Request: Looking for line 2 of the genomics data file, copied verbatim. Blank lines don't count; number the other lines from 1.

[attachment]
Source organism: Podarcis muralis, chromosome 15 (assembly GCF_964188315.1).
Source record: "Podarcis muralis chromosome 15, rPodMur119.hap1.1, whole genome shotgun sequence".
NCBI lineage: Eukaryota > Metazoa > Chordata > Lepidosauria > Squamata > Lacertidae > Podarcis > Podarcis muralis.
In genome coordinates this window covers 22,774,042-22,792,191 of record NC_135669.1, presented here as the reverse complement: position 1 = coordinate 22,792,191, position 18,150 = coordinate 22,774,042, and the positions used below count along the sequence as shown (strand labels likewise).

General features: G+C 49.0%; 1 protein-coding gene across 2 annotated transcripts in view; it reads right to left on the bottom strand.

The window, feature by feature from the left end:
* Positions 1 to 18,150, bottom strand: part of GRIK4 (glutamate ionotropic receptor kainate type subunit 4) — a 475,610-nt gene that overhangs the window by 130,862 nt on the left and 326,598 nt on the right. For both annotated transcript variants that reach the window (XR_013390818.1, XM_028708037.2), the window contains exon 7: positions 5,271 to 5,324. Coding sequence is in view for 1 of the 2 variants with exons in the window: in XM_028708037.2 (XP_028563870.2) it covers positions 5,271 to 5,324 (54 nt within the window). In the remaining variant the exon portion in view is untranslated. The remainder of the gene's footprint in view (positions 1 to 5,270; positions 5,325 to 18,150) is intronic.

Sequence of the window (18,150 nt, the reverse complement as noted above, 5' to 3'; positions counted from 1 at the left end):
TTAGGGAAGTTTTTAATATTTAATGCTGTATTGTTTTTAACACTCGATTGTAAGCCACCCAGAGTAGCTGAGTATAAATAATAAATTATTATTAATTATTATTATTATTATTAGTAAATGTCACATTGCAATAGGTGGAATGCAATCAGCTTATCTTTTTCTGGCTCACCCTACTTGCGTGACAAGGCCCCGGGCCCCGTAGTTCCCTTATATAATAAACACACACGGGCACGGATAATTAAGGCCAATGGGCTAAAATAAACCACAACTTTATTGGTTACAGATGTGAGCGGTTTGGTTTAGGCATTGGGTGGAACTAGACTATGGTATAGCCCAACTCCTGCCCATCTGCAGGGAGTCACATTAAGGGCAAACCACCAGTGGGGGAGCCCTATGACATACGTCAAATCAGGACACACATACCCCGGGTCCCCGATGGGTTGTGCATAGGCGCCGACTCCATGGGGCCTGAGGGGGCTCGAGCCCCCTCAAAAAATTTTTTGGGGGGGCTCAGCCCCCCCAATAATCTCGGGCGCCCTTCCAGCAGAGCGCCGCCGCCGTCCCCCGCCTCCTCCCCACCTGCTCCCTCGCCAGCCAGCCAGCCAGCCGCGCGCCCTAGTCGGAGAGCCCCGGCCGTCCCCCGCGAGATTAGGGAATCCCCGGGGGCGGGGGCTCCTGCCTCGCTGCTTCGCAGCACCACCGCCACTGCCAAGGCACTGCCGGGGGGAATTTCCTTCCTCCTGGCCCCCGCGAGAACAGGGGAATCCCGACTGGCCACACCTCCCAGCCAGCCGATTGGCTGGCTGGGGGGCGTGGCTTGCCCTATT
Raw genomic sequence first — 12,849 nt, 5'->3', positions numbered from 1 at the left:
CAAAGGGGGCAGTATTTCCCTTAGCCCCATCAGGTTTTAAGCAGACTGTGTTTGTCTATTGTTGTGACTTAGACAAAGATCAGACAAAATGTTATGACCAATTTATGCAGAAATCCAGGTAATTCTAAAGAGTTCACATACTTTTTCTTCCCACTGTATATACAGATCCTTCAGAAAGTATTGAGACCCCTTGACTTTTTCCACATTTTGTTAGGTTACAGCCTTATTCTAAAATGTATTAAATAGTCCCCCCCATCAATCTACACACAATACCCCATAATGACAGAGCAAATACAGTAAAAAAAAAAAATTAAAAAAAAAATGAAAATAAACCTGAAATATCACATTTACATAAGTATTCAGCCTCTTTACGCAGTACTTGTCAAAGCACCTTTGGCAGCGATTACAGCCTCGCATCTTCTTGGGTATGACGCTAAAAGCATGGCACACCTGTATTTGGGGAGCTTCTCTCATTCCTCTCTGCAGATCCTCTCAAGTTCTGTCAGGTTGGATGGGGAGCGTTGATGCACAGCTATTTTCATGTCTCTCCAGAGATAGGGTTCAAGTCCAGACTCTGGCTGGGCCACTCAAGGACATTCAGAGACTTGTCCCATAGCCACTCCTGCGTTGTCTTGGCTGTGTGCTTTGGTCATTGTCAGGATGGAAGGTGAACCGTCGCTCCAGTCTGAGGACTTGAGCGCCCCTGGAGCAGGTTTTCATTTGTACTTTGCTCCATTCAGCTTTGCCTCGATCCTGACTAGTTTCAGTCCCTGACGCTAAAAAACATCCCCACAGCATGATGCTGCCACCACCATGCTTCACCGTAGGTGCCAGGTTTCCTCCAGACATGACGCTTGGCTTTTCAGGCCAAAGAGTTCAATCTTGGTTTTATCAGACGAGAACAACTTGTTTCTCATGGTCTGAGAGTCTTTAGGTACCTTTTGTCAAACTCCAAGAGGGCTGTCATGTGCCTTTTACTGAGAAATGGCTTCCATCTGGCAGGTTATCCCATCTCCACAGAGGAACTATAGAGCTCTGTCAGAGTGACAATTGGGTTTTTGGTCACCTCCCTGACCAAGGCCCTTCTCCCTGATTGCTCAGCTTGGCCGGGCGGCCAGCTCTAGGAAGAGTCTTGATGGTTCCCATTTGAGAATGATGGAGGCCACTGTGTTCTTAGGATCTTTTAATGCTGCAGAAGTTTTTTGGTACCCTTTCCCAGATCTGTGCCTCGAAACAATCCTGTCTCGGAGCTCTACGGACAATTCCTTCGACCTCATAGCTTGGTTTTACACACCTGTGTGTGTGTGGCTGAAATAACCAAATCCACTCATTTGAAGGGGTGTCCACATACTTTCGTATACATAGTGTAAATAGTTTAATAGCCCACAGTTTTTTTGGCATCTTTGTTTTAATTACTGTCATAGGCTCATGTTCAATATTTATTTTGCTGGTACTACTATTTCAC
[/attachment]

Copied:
Source record: "Podarcis muralis chromosome 15, rPodMur119.hap1.1, whole genome shotgun sequence".